> account was the first one compromised. Very often, a single user with a
> weak password has his account cracked and then a hacker can get a copy
> of /etc/shadow and brute force the root password.
In the secure* logs going back the last four weeks I've seen "successful"
logins for users called "ssh" and "bash". As far as I can tell those are
not actually standard users on the system, so I assume the attacker created
them to give themselves a backdoor in case I changed the root password, so
I deleted those users.
But when the server was first set up, the only user was root.
Consider that this type of activity is often done with 'hidden' files &
> directories. This hacker was apparently brazen enough to operate openly
> in /home so it's likely that he wasn't very concerned about his cracking
> being discovered.
> The most important thing to do at this point is to figure out HOW they
> got into your systems in the first place and discussions of SELinux and
> yum updates are not useful to that end. Yes, you should always update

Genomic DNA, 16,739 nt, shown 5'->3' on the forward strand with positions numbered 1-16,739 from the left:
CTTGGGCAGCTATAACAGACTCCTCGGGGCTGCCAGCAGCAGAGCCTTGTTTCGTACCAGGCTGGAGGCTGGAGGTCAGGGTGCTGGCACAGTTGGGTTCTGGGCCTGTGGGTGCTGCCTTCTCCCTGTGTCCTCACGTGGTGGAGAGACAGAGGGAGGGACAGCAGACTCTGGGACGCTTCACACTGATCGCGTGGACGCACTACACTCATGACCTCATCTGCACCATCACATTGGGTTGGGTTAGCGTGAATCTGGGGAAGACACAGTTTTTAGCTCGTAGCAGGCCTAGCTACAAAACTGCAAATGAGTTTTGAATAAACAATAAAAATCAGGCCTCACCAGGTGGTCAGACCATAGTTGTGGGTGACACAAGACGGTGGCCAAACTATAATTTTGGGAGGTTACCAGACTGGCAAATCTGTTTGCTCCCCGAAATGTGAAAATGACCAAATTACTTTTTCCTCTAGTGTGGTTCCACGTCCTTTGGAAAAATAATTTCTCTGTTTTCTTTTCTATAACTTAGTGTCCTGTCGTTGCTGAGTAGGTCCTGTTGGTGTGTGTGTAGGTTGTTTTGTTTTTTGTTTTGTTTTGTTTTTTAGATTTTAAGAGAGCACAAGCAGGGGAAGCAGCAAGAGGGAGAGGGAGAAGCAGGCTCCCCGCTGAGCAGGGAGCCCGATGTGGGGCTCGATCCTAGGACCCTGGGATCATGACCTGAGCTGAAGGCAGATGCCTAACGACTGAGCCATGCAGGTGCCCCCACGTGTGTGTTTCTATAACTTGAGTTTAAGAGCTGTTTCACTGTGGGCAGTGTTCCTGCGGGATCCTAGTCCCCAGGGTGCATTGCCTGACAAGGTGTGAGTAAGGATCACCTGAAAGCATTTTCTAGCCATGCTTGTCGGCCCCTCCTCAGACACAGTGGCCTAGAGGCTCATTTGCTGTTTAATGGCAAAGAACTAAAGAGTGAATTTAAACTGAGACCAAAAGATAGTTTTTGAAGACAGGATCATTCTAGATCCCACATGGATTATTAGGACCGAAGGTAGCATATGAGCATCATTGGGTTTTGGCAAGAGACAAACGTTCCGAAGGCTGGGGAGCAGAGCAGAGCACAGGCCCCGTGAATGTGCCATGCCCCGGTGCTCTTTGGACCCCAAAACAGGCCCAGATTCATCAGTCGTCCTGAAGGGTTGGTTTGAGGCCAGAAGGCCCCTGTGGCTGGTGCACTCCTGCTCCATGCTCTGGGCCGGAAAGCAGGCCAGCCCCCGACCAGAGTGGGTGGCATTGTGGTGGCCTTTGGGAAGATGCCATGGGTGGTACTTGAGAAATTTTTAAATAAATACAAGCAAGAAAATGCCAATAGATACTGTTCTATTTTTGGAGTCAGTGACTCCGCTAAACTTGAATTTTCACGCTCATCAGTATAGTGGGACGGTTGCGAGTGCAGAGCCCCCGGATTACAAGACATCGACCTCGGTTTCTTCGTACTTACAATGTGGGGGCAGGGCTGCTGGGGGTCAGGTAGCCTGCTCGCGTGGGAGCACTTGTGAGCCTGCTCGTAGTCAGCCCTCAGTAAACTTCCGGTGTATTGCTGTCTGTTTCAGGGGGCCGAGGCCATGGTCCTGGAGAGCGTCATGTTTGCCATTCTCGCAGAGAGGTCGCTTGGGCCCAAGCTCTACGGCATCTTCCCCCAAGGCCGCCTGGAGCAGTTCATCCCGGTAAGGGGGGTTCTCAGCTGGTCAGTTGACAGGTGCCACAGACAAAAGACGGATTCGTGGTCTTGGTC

> and always run SELinux but not useful in determining what actually
> Make a list of all open ports on this system, check the directories,
> files, data from all daemons/applications that were exposed (Apache?
> PHP?, MySQL?, etc.) and be especially vigilant to any directories where
> user apache had write access.
portmap and rpc.statd are listening, and I can turn those off. (That's an
easy change to make since it reduces complexity and hence the number of
things that can go wrong, rather than increasing it.) Although I don't
know how much safer that makes me -- I don't know of any data showing how
frequently exploits are discovered (whether published or not) in those
services, compared to others like httpd that cannot be turned off. (If
there are more exploits discovered in httpd than there are in portmap and
rpc.statd combined, then presumably turning off portmap and rpc.statd only
reduces chance of a breakin by less than 50% -- not trivial, but not
Again though, I am concerned that your first action on your first
> discovered hacked server was to wipe it out and of a notion that it's
> entirely possible that the actual cracking occurred on that system and
> this (and perhaps other servers) are simply free gifts to the hacker
> because they had pre-shared keys or the same root password.
OK that's something to keep in mind as a reason never to use pre-shared
keys or a common root password :) but I didn't do that in this case so the
two servers should have been as independent of each other as any other two
servers on the Internet.
More information about the CentOS